3. Quickly remove from the boiling water and dunk into a bowl filled with ice water.
  4. Dry the leaves completely and store in single layers in an airtight container with parchment paper or wax paper between the layers.

I like to store these in small air tight packets that are sealed with my Food Saver.

The great thing about the Food Saver system is that you can make the packets or ‘bags’ any size you like.

I normally store about 1/4 cup of basil in each packet (about 15 to 20 leaves). This is the perfect amount for most sauces or pasta dishes.

To use your frozen basil, simple cut open the packet and add to any recipe that calls for fresh herbs!

Make Pesto

Pesto is delicious and adaptable and should always be in your refrigerator! Pesto is normally made from garlic, basil, pine nuts, hard cheese and olive oil.

To make pesto, you will need:

  • 1/2 cup pine nuts, toasted
  • 3 ounces grated Parmesan
  • 2 cloves of garlic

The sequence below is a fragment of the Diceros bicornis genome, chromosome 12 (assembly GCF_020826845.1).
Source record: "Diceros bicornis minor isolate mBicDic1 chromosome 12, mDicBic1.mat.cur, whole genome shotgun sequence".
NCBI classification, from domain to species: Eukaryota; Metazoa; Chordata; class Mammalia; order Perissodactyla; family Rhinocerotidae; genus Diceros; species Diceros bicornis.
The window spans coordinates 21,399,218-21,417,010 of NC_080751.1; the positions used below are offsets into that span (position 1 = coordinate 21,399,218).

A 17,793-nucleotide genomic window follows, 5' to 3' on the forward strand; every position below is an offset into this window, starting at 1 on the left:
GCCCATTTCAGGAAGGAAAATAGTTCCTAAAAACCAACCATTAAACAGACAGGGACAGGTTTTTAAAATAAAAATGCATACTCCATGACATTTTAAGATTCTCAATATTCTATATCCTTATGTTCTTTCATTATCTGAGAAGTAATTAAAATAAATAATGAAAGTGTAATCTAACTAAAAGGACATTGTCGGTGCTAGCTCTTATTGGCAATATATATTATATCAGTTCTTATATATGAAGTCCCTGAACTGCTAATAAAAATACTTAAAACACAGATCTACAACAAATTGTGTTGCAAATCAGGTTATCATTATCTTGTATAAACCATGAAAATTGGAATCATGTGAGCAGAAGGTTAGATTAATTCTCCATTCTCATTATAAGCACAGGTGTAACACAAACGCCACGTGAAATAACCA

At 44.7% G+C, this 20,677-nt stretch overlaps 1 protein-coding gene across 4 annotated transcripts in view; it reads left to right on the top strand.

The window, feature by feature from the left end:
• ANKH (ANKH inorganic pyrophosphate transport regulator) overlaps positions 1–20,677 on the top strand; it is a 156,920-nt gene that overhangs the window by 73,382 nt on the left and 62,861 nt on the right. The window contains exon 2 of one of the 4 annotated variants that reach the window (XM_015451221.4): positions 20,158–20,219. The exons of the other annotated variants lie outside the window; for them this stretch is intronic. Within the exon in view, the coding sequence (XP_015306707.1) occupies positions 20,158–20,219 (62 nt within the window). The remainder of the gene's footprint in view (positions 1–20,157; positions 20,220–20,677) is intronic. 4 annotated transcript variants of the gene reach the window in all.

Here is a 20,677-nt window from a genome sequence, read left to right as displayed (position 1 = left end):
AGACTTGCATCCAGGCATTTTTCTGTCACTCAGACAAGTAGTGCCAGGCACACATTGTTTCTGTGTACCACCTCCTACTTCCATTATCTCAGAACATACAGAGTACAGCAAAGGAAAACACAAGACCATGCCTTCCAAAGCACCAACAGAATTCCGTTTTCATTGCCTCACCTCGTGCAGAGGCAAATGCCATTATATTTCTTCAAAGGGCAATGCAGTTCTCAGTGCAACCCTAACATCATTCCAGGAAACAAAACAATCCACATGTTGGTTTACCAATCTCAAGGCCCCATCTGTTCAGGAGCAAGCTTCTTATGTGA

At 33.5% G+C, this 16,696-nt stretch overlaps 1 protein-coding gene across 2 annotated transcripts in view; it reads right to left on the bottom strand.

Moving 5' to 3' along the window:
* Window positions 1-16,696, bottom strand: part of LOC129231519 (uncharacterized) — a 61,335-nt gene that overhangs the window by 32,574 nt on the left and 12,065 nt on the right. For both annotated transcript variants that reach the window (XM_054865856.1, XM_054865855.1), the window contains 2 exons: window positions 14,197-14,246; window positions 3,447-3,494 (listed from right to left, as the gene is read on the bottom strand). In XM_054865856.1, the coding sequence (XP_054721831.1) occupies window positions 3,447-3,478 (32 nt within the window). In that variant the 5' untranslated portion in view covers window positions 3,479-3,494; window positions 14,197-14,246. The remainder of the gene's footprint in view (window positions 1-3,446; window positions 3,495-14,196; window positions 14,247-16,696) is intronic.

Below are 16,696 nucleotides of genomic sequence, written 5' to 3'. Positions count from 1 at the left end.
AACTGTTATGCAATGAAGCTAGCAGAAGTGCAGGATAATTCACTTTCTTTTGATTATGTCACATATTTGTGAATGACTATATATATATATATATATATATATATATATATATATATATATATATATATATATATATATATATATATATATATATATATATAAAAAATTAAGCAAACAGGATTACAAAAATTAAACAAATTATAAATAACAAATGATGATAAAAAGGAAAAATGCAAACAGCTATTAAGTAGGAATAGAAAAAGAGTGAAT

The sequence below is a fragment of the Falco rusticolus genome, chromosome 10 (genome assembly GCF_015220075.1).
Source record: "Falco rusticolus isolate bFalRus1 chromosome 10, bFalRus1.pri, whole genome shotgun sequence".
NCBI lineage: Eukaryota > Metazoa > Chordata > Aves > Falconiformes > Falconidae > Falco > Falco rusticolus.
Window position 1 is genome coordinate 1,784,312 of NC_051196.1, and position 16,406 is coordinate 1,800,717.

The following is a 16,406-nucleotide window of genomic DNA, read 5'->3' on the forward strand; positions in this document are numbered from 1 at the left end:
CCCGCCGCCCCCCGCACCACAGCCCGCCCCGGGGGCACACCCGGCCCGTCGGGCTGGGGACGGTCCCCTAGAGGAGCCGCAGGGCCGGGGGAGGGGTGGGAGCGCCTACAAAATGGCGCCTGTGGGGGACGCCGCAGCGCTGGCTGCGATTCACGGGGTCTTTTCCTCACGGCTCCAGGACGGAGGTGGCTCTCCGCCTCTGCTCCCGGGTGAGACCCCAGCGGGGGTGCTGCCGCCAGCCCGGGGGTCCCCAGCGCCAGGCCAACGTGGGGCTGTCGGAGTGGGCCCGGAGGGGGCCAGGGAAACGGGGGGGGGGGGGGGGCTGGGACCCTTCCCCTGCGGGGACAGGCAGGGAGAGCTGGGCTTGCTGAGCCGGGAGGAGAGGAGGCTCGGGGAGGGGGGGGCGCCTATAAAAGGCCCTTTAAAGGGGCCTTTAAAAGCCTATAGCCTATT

• 6 cups fresh basil leaves
  • 180 mL olive oil
  • 1 teaspoon salt

Add the pine nuts, cheese, and garlic to a food processor and pulse until finely ground, about 1 minute. Add the fresh basil and place the top back on. With the motor running, stream in the oil in a slow stream until the pesto is mostly smooth, with just a few flecks of green, about 1 minute. Season with salt to taste.

Spread pesto on toast with avocado, replace the mayo in your sandwich, or mix into pasta for a fresh dinner in minutes!

Two Ways to Dry Basil

Rim of white bowl or jar with crushed dried basil in it.


My husband bought me a dehydrator a few years ago and at first I thought that it was just another gadget that I would never use.

Then I started to think about all of the different things that I could use it for!

I’ve used it to dry fondant decorations in a hurry, dry fruit slices when I find great prices and I have dried a TON of my own herbs!

To dry your basil (or any other herb you have loads of):

  1. Wash and dry your basil thoroughly.